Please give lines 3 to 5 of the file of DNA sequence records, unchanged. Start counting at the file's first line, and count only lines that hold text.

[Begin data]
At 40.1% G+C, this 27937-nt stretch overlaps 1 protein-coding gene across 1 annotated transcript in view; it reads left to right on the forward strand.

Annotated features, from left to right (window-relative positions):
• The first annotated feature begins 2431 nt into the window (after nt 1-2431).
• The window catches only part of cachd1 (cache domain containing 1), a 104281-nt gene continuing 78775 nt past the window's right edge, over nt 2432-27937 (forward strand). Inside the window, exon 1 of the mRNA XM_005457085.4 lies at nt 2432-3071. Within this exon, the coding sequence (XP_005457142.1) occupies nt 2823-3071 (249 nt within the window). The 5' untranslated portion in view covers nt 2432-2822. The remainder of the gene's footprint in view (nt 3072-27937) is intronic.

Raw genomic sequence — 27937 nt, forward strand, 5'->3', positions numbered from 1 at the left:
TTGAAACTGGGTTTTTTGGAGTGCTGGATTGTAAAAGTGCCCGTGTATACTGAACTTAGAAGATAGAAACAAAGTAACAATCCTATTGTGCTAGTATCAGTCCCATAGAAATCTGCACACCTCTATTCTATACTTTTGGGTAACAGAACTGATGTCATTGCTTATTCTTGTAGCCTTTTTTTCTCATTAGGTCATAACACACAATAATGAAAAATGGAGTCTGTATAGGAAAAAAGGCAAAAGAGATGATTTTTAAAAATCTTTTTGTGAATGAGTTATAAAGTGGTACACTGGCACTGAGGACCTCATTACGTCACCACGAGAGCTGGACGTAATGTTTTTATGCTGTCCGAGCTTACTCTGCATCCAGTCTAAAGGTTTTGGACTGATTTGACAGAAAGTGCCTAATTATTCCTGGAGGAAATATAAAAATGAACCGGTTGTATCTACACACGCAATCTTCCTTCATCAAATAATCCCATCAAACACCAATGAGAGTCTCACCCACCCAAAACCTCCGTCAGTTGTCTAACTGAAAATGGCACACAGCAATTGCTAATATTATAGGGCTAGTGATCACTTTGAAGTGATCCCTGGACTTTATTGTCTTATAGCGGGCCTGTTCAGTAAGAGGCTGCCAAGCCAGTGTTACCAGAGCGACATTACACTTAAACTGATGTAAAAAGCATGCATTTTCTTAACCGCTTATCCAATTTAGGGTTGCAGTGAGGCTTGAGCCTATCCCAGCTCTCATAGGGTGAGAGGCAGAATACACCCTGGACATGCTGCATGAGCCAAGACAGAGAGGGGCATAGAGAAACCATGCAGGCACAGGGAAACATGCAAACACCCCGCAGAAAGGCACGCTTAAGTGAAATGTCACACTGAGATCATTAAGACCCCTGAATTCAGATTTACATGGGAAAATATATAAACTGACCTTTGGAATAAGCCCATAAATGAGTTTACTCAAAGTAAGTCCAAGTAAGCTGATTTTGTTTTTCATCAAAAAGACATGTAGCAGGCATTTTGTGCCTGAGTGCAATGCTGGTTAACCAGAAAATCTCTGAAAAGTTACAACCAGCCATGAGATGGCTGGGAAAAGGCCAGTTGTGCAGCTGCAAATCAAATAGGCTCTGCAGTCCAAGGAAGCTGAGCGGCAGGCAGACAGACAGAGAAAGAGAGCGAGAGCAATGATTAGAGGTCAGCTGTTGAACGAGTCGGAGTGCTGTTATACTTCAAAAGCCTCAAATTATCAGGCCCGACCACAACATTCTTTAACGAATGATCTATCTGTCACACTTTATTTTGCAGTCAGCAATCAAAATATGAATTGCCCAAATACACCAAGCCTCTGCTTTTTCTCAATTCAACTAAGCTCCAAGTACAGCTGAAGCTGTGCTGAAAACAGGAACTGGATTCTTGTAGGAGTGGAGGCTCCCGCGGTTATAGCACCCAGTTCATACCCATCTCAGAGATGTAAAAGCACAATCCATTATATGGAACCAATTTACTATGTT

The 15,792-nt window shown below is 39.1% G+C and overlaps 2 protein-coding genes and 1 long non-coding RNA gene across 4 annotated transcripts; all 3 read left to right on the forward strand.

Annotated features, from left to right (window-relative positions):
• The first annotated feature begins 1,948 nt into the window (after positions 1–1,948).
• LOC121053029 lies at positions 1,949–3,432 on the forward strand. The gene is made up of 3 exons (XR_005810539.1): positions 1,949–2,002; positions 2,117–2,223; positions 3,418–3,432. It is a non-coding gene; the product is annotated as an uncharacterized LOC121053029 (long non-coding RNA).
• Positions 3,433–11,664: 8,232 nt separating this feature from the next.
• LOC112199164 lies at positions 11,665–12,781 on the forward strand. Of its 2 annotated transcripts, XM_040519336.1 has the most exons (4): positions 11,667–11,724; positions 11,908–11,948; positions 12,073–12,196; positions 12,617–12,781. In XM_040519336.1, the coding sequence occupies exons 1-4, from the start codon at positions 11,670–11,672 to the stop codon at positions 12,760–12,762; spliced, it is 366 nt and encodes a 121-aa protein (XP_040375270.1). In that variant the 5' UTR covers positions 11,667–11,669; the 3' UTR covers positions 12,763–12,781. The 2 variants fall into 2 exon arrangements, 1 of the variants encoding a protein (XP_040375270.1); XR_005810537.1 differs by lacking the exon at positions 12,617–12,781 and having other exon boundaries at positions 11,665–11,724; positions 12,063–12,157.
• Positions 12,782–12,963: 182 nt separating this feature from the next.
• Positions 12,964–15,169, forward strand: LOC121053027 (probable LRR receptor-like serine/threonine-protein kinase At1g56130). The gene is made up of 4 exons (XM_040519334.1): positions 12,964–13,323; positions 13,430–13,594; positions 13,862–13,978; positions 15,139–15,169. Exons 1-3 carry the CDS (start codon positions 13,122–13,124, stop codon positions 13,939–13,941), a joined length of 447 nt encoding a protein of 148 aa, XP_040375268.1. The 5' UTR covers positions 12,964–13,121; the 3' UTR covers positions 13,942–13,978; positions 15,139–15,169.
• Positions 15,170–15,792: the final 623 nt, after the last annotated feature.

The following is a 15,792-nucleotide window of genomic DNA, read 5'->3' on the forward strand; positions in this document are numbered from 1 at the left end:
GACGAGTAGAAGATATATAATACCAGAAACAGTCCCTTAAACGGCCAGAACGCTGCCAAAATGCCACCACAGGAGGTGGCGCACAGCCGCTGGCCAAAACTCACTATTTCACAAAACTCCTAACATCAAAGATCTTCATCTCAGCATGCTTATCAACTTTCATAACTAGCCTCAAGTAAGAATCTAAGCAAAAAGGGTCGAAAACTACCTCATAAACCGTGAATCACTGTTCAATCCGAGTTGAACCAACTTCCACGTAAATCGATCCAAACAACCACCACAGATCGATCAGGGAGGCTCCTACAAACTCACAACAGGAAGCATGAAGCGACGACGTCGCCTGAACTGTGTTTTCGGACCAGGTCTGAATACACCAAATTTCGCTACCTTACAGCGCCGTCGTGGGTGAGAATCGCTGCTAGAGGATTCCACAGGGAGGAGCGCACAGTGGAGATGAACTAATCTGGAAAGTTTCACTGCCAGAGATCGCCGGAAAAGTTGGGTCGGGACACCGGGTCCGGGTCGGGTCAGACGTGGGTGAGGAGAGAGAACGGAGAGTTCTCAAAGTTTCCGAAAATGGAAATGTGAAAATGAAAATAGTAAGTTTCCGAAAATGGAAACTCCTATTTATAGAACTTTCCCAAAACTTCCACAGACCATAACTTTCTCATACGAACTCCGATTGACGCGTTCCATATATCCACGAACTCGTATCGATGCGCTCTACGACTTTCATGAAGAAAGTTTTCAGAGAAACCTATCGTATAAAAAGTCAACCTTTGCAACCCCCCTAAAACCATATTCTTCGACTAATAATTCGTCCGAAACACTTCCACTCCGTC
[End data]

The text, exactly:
• The first annotated feature begins 2431 nt into the window (after nt 1-2431).
• The window catches only part of cachd1 (cache domain containing 1), a 104281-nt gene continuing 78775 nt past the window's right edge, over nt 2432-27937 (forward strand). Inside the window, exon 1 of the mRNA XM_005457085.4 lies at nt 2432-3071. Within this exon, the coding sequence (XP_005457142.1) occupies nt 2823-3071 (249 nt within the window). The 5' untranslated portion in view covers nt 2432-2822. The remainder of the gene's footprint in view (nt 3072-27937) is intronic.

Raw genomic sequence — 27937 nt, forward strand, 5'->3', positions numbered from 1 at the left: